TCRP’s efforts for elderly and medically fragile prisoners
By MANNY FERNANDEZ
AUSTIN, Tex. — In the brutal heat of summer, many Texans flee to shopping malls, movie theaters and other air-conditioned havens to keep cool. But for one segment of the population, there is literally no escape from triple-digit temperatures: state prison inmates.
Only 21 of the 111 prisons overseen by the Texas Department of Criminal Justice, the state prison agency, are fully air-conditioned. Many of the prisons that do have air-conditioning in areas where medical services or educational programs are provided to inmates do not offer it in the sections where they live.
Inmates and their families have complained for years about the heat and lack of air-conditioning in the summertime, but the issue has taken on a new urgency. An appeal is pending in a lawsuit initially filed in 2008 by a former inmate claiming that 54 prisoners were exposed to Death Valley-like conditions at a South Texas prison where the heat index exceeded 126 degrees for 10 days indoors. And several inmates at other prisons died of heat-related causes last summer; a lawsuit was filed Tuesday in one of those deaths.
Texas has long had a reputation for running some of the toughest prisons in the country, but inmates and their advocates say the overheated conditions violate the Eighth Amendment’s prohibition against cruel and unusual punishment. They accuse prison officials of failing to supply enough fans, ventilation and water and refusing to follow local and national prison standards.
“These conditions are shockingly dangerous,” said Scott Medlock, director of TCRP’s Prisoners’ Rights Program. “Housing prisoners in these temperatures is brutal. If TDCJ officers locked a dog in a hot car, they would go to prison for animal cruelty. . . ” — See the press release at TCRP Blog
A Texas law requires county jails to maintain temperature levels between 65 and 85 degrees, but the law does not apply to state prisons. The American Correctional Association recommends that temperature and humidity be mechanically raised or lowered to acceptable levels.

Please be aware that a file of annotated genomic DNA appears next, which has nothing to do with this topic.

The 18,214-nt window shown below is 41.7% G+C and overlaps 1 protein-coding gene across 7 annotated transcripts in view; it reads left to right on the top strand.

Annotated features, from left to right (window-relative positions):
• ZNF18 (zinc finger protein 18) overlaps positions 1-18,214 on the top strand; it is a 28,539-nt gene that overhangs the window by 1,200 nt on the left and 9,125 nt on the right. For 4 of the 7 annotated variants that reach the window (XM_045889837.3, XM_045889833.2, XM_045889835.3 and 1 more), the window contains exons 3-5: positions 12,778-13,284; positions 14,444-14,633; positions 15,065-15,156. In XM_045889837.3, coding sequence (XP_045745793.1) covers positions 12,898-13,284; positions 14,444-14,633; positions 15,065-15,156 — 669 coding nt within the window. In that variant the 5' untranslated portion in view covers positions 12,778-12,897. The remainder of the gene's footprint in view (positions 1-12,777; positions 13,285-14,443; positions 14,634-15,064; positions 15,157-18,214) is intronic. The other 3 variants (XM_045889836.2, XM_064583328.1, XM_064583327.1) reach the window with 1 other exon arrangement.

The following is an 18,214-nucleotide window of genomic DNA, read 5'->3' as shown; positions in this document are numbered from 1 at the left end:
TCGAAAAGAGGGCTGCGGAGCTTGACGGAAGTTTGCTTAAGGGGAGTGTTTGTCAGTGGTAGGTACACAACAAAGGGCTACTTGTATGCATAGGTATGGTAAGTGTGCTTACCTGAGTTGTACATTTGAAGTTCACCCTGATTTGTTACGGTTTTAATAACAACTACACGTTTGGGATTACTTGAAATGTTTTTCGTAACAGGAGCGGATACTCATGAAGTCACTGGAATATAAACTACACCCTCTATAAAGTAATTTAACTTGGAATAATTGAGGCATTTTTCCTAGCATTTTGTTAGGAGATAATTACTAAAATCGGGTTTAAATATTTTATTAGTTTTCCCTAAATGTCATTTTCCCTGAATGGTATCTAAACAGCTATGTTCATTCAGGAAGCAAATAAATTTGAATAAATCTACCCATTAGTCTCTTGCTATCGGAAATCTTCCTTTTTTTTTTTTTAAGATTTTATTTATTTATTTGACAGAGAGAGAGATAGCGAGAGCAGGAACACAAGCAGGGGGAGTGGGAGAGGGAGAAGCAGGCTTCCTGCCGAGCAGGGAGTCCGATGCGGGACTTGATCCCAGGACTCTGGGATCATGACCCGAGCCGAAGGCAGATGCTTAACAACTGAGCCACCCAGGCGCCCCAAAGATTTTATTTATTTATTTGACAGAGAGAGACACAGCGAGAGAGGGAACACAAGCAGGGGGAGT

“The Constitution doesn’t require a comfortable prison, but it requires a safe and humane prison,” said Scott Medlock, director of the prisoners’ rights program at the Texas Civil Rights Project, which is representing the former South Texas inmate who sued prison officials. “Housing prisoners in these temperatures is brutal.”
Four inmates died of heat-related causes last summer. Eugene Blackmon is suing over conditions in a prison in the summer of 2008. “It felt like an oven,” he said.
A prison agency spokesman, Jason Clark, said that many prison units were built before air-conditioning was commonly installed, and that many others built later in the 1980s and 1990s did not include air-conditioning because of the additional construction, maintenance and utility costs. Retrofitting prisons with air-conditioning would be extremely expensive, he said.
As a result, the agency takes a number of steps to assist inmates, Mr. Clark said, and he disputed the criticisms of inmates and their lawyers about inadequate fans, water and ventilation. On hot summer days, he said, prison officials restrict outside activity, provide frequent water breaks, allow additional showers, permit inmates to wear shorts and increase airflow by using blowers normally used to move warm air in the winter.
“The agency is committed to making sure that all are safe during the extreme heat,” Mr. Clark said in a statement.
Despite those measures, four inmates — Larry Gene McCollum, 58; Alexander Togonidze, 44; Michael David Martone, 57; and Kenneth Wayne James, 52 — died last summer from heat stroke or hyperthermia, according to autopsy reports and the authorities. Advocates for inmate rights believe that at least five others died from heat-related causes last summer.